I had an honors professor who once told me, “College is your last chance for a merit-based society.” As we all know, once we grow up and go into business, there is no one giving us A’s for stellar achievement. Additionally, many of us, myself included, are academically competitive, striving for a high GPA and success in our classes. For me, success is purely for my own personal happiness, while for others they may get a kick out of getting a higher grade than everyone else in class. The grading curve, which is a method teachers use to inflate grades, is something that can help or hurt many students. I think that many professors use the grading curve, at least an upward curve, to better the grades of the students in their classes, and in a way make themselves look like better teachers. A recent article for The New York Times argued that professors should stop grading on a curve and I agree.


Now don’t get me wrong, I think one of the best bonding experiences in a classroom is when everybody walks into an exam period and there is a comradery in knowing that everyone is going to do poorly and praying that the professor will curve the scores for everyone’s benefit. I do also believe an upward curve benefits everyone without necessarily taking away from anyone. However, when considering that college is the last time that you really get rewarded by merit for how hard you work, I think that students should be able to reap that to the full advantage. In other words, if you worked really hard and did well you should be rewarded with an A and if you didn’t work so hard, your grade should reflect that.


It might seem like a harsh reality, but I think it encompasses the meaning of the rest of college; it is preparing you for the real world in terms of success and failure. I think that if you were to enter a business setting and rely on the people around you who were more driven and worked harder, you might be able to ride on their coattails for a little bit, but after a while it is going to be found out that you’re not a good employee and that could lead to harsh consequences, like getting fired.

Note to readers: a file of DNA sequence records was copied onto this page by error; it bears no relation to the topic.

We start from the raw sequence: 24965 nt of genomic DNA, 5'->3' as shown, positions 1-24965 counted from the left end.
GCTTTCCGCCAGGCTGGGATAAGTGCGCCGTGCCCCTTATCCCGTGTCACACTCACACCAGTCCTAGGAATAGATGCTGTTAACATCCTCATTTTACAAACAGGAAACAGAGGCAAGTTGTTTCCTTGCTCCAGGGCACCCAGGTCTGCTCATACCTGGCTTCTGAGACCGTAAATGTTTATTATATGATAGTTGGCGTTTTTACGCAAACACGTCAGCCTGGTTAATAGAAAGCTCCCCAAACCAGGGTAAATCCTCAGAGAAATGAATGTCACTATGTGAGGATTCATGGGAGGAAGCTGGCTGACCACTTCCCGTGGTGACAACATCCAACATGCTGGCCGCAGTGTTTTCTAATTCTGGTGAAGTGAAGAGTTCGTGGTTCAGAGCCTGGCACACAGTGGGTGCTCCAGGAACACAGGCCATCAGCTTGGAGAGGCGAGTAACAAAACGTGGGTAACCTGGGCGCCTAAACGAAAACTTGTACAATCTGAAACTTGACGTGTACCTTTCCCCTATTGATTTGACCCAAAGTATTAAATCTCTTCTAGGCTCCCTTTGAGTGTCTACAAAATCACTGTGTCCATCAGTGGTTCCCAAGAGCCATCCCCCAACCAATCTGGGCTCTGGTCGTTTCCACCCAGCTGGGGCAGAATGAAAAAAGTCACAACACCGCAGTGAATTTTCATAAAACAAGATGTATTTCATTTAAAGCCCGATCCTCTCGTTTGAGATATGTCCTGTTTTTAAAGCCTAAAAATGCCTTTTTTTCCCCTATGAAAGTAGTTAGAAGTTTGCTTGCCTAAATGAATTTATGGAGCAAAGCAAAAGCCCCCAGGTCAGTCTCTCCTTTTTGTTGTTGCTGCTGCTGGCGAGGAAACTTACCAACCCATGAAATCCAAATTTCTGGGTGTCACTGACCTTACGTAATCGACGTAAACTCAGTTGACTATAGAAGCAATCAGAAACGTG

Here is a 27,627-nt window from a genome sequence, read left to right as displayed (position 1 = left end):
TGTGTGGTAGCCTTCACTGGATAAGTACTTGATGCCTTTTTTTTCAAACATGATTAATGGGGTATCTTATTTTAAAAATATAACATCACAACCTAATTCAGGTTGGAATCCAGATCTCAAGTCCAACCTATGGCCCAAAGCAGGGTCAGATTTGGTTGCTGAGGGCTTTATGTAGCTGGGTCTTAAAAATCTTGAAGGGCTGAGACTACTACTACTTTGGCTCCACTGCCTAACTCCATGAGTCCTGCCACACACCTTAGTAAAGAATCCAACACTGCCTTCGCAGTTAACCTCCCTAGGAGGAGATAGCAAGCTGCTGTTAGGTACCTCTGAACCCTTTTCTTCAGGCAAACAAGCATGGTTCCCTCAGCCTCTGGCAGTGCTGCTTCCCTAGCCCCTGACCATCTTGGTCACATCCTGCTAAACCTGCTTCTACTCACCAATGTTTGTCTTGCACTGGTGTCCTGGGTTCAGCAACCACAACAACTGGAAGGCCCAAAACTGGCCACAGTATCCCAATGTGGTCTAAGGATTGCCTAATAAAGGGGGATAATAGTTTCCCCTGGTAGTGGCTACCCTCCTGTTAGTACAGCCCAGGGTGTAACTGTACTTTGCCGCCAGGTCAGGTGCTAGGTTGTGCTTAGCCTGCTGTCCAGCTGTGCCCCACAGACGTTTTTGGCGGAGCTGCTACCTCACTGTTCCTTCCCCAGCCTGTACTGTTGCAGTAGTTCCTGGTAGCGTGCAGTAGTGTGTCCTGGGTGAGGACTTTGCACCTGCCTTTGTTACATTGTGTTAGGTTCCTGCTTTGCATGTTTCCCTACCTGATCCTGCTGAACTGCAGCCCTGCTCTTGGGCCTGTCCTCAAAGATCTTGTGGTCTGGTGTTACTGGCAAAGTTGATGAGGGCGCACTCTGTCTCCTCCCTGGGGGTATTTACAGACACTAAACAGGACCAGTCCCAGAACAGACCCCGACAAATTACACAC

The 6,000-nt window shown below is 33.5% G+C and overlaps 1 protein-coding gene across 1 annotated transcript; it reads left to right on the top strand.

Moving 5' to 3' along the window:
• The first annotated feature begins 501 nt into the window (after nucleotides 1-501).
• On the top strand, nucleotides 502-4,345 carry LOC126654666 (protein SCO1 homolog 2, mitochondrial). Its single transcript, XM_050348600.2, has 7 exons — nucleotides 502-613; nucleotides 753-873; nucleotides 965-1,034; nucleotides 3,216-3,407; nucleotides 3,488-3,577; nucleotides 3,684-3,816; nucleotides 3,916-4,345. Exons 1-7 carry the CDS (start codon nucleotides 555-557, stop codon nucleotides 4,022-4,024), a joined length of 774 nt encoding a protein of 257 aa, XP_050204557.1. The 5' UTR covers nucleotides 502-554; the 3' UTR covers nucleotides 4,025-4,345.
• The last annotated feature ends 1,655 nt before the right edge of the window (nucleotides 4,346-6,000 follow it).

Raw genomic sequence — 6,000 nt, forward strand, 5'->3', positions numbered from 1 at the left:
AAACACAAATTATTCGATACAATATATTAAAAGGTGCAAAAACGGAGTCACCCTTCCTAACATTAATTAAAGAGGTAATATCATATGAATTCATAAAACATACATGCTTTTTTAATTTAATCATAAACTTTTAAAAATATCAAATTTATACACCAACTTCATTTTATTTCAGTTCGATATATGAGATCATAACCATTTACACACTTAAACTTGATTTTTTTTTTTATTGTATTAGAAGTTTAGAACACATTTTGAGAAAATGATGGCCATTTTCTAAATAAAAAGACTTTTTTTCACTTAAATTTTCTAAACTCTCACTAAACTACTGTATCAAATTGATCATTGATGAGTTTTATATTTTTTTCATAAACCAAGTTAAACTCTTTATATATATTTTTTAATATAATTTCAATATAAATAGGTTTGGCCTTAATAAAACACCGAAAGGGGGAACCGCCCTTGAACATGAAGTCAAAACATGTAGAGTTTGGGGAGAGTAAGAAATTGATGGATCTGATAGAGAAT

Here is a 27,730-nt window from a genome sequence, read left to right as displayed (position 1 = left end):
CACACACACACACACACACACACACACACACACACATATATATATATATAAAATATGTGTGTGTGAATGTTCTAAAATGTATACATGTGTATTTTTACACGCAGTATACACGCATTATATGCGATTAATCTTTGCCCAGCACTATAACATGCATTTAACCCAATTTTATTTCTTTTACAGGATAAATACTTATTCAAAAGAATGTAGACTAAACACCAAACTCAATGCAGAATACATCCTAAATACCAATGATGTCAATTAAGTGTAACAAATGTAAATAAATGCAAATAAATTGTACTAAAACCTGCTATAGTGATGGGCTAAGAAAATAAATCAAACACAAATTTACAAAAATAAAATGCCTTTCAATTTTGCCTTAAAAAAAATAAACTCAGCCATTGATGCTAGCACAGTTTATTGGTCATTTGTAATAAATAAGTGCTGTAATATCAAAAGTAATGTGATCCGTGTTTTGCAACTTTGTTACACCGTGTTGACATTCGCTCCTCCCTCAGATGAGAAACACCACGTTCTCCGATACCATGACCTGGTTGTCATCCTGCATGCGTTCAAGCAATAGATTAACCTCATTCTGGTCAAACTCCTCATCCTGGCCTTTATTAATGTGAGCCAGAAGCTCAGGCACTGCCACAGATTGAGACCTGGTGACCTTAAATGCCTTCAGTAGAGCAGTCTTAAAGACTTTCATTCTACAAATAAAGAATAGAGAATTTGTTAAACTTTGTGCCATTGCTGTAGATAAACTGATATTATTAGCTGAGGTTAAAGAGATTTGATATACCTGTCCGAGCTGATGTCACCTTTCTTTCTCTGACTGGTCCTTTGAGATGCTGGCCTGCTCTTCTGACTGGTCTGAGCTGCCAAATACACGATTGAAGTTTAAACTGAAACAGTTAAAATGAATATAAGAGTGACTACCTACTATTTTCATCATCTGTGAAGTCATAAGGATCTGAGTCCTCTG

Also, I think that not grading on a curve helps students appreciate the material that they’re learning. If you were in a class that you had to study a lot for to do well, you would focus on the material and really try to learn it if you knew it was not going to be curved. I have had friends who don’t study as hard or even at all if they know that the professor will curve the scores of the exams. I feel that falling back on the curve is not conducive to learning. We have all cut corners to make studying and homework easier for ourselves, but I think that not only is it unfair if teachers notoriously curve so students don’t have to worry as much, but I also think that it hurts the students more if they are not taking the exams and quizzes seriously.


I have only been in a few classes at Fairfield that have used a curve when grading tests and I can’t say that it monumentally helped me succeed in the class. Therefore, I don’t see a lot of merit in the grading curve; I think it is a way of cutting corners that really cheats some students out of learning and some professors out of truly teaching.

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--Junior| Opinion Editor-- English Creative Writing : WGSS

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